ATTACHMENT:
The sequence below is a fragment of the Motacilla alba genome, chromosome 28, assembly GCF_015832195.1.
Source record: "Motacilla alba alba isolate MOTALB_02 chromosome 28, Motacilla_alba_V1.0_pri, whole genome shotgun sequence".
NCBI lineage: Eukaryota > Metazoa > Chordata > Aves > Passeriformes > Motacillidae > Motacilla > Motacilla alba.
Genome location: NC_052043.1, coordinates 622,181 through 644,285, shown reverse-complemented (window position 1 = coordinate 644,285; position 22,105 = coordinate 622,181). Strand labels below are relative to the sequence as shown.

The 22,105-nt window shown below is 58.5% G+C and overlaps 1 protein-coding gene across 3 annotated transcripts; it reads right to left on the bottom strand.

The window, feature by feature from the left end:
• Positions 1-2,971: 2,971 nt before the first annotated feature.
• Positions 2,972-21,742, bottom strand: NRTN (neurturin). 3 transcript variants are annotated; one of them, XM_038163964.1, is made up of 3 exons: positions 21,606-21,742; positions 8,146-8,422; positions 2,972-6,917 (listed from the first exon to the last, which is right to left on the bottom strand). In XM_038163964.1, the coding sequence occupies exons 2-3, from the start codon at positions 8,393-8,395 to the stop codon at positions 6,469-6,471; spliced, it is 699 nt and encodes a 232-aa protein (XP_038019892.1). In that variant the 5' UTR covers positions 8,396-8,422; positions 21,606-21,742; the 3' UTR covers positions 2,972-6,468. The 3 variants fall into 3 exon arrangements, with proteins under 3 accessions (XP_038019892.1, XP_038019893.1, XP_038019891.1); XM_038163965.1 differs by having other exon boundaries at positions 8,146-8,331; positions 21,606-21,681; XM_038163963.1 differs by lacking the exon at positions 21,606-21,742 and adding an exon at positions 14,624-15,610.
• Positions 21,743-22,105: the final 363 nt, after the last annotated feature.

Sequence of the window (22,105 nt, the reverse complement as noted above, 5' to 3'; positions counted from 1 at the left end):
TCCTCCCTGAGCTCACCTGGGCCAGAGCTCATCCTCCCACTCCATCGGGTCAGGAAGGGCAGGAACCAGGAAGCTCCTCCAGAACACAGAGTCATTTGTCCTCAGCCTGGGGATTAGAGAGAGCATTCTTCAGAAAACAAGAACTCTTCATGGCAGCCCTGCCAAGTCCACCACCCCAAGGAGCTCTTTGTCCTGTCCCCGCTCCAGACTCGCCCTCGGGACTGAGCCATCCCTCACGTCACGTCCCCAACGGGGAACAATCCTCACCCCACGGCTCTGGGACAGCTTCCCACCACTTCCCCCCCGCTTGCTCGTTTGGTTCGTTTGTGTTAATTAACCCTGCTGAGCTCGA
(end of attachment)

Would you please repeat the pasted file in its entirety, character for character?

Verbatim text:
The sequence below is a fragment of the Motacilla alba genome, chromosome 28, assembly GCF_015832195.1.
Source record: "Motacilla alba alba isolate MOTALB_02 chromosome 28, Motacilla_alba_V1.0_pri, whole genome shotgun sequence".
NCBI lineage: Eukaryota > Metazoa > Chordata > Aves > Passeriformes > Motacillidae > Motacilla > Motacilla alba.
Genome location: NC_052043.1, coordinates 622,181 through 644,285, shown reverse-complemented (window position 1 = coordinate 644,285; position 22,105 = coordinate 622,181). Strand labels below are relative to the sequence as shown.

The 22,105-nt window shown below is 58.5% G+C and overlaps 1 protein-coding gene across 3 annotated transcripts; it reads right to left on the bottom strand.

The window, feature by feature from the left end:
• Positions 1-2,971: 2,971 nt before the first annotated feature.
• Positions 2,972-21,742, bottom strand: NRTN (neurturin). 3 transcript variants are annotated; one of them, XM_038163964.1, is made up of 3 exons: positions 21,606-21,742; positions 8,146-8,422; positions 2,972-6,917 (listed from the first exon to the last, which is right to left on the bottom strand). In XM_038163964.1, the coding sequence occupies exons 2-3, from the start codon at positions 8,393-8,395 to the stop codon at positions 6,469-6,471; spliced, it is 699 nt and encodes a 232-aa protein (XP_038019892.1). In that variant the 5' UTR covers positions 8,396-8,422; positions 21,606-21,742; the 3' UTR covers positions 2,972-6,468. The 3 variants fall into 3 exon arrangements, with proteins under 3 accessions (XP_038019892.1, XP_038019893.1, XP_038019891.1); XM_038163965.1 differs by having other exon boundaries at positions 8,146-8,331; positions 21,606-21,681; XM_038163963.1 differs by lacking the exon at positions 21,606-21,742 and adding an exon at positions 14,624-15,610.
• Positions 21,743-22,105: the final 363 nt, after the last annotated feature.

Sequence of the window (22,105 nt, the reverse complement as noted above, 5' to 3'; positions counted from 1 at the left end):
TCCTCCCTGAGCTCACCTGGGCCAGAGCTCATCCTCCCACTCCATCGGGTCAGGAAGGGCAGGAACCAGGAAGCTCCTCCAGAACACAGAGTCATTTGTCCTCAGCCTGGGGATTAGAGAGAGCATTCTTCAGAAAACAAGAACTCTTCATGGCAGCCCTGCCAAGTCCACCACCCCAAGGAGCTCTTTGTCCTGTCCCCGCTCCAGACTCGCCCTCGGGACTGAGCCATCCCTCACGTCACGTCCCCAACGGGGAACAATCCTCACCCCACGGCTCTGGGACAGCTTCCCACCACTTCCCCCCCGCTTGCTCGTTTGGTTCGTTTGTGTTAATTAACCCTGCTGAGCTCGA